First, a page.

There are, naturally, some rather soapy parts to “Para el alma no hay encierro,” a number of which center around Lisa Owen’s Virreina, Leonor Carreto de Toledo. Ah, writers: could we have been less soapy with the middle-aged woman? Now, I am not entirely sure what Juana Inés’s classification at the viceregal court would have been—she’s a tutor, sure, but likely also some manner of lady in waiting or lady of the bedchamber or something—but it might well have been quite natural, given whatever her position was, for her to assist the Virreina in undressing (and in putting on old-timey lotion).9 Or perhaps it was really as startling as Juana Inés’s face tells us it is. Certainly, Leonor Carreto’s hysterical response to the eventual revelation of Juana Inés’s Big Dark Secret (her parents aren’t married! gasp!) is, well, melodramatic, which is kind of irritating given how infrequent well-written middle-aged women are. But Leonor shines as the episode goes on, seeking out Juana Inés like an avenging angel and finally carrying her away just in time to save her life. It’s super dramatic, and pretty much a melodrama, and it’s pretty great.

This might look familiar to you, if you’ve watched Juana Inés and Leonor Carreto when they’ve gone to the cathedral: “Catedral Metropolitana de la Ciudad de México. Dorados,” 2012 photo by CPeralta. Wikimedia Commons.

I have little doubt that it will take me a bit to get back to the third episode of Juana Inés, “Lágrimas negras de mi pluma,”10 mainly because I need some swashbuckling and also because I just noticed that Rogue One just hit Netflix. The things of which I was unsure during “Miradme Al Menos” remain, as it were, uncertain—but some of that is simply that I am no watcher of soaps, and never have been. In addition to ripping out our hearts, “Para el alma no hay encierro” also sets up the future: we meet a clergyman who will be an important figure going forward (he’s the guy who agrees with the virreina that, oh yeah, can’t have the clergy thinking they’re above the virreyes—which says he, for one, knows how to politic); we see Leonor go from hysterical matron to scheming, avenging angel; we watch Juana Inés topple, only to rise again, thanks, apparently, to whatever Nahautl healing magic11 has been used on her. And the framing device—Arcelia Ramírez’s dying genius, grasping to hold onto books, memories, words, life—remains as heartrending as ever. Our Juana Inés, both the youth and the dying woman, remain a woman, not a hollow figure of national pride.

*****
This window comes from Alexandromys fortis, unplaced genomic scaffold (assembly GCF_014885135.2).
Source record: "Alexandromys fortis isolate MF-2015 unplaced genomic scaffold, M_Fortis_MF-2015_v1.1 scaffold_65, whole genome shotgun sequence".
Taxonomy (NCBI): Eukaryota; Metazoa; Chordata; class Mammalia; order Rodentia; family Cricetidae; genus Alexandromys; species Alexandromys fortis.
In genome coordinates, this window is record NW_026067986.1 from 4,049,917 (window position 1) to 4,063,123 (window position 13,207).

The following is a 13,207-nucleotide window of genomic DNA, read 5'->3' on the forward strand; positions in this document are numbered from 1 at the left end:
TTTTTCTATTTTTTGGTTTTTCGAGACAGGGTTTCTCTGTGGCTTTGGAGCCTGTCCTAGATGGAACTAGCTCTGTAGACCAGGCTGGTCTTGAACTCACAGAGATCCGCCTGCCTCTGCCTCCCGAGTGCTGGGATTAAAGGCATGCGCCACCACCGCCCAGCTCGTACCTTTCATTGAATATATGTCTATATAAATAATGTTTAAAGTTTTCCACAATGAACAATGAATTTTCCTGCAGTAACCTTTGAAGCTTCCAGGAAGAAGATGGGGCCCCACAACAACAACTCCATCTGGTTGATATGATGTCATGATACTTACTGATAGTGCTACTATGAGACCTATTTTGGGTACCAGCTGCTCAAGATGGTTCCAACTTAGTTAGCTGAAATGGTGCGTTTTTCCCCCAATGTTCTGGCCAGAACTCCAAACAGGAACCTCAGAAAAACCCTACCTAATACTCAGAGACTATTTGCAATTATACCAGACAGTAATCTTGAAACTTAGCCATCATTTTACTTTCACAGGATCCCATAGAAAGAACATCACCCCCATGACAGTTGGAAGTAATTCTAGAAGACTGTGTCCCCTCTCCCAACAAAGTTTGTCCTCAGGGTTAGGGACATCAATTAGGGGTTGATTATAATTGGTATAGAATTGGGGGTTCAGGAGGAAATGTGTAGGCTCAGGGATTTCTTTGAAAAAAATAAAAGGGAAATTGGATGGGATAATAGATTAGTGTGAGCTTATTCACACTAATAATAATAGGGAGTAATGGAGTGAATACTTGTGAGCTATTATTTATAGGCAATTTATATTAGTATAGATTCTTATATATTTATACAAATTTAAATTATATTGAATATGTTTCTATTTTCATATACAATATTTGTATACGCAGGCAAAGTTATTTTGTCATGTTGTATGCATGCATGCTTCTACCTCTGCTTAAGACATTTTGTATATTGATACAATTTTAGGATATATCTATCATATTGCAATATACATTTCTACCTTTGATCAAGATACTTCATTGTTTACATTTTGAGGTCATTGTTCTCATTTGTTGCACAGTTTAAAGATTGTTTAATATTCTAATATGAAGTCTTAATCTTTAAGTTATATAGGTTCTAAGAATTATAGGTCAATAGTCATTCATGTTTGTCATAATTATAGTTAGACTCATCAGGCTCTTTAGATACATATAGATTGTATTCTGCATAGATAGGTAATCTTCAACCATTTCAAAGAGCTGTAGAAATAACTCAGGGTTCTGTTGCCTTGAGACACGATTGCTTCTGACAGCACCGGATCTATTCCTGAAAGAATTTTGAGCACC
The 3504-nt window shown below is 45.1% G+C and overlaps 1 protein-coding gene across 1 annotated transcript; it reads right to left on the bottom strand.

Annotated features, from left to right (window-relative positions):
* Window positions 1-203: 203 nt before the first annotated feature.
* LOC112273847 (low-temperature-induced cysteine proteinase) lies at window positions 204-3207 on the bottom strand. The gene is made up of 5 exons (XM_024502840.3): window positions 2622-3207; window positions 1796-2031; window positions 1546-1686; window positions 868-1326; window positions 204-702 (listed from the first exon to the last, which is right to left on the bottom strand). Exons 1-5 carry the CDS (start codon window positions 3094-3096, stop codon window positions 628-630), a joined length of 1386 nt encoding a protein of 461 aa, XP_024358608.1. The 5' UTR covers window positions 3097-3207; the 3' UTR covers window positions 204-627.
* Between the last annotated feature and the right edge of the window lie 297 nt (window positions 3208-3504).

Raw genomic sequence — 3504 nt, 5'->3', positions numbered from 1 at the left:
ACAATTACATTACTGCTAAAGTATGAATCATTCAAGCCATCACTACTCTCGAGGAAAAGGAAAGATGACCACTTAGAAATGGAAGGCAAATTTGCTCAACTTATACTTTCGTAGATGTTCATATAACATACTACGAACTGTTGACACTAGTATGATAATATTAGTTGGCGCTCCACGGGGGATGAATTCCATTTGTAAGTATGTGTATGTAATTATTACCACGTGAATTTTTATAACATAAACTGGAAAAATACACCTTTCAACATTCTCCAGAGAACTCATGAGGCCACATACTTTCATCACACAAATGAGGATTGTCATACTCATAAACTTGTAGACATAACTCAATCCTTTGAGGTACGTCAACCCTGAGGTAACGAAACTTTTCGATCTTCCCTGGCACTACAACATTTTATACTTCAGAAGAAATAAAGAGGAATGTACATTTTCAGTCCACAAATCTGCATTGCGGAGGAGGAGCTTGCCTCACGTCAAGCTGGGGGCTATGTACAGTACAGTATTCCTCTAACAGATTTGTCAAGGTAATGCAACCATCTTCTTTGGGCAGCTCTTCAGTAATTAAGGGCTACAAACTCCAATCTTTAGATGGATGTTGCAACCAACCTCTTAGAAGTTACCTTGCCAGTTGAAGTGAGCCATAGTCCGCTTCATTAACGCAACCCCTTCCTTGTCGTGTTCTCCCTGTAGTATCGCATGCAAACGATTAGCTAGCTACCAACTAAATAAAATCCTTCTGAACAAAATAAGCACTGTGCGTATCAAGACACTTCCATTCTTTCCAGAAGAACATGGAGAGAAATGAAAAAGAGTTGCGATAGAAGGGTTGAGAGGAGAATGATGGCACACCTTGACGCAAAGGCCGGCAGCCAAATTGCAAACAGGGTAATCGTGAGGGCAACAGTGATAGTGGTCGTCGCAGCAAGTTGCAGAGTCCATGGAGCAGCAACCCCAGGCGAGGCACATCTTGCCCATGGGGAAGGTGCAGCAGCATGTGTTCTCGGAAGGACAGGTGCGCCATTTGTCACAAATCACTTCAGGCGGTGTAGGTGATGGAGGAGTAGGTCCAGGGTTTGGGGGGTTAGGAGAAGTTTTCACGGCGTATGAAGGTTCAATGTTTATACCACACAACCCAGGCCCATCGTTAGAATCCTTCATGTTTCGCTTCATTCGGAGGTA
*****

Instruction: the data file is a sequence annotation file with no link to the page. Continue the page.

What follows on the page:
Sor Juana, painted c. 1680 by Juan de Miranda. Universidad Naciónal Autónoma de México. Wikimedia Commons.

But most, most of all? I love how much respect, and love, the writers and producers and directors have given Juana Inés and her words—her beautiful, strong words, which have come down well more than 300 years, and which remain strong and stirring even now. Her words speak, in her dialog, even in the titles of Juana Inés’s episodes. It isn’t that often I get to partake of my favorite 17th century Spanish-language texts on the small screen, and I do thrill to it.


Notes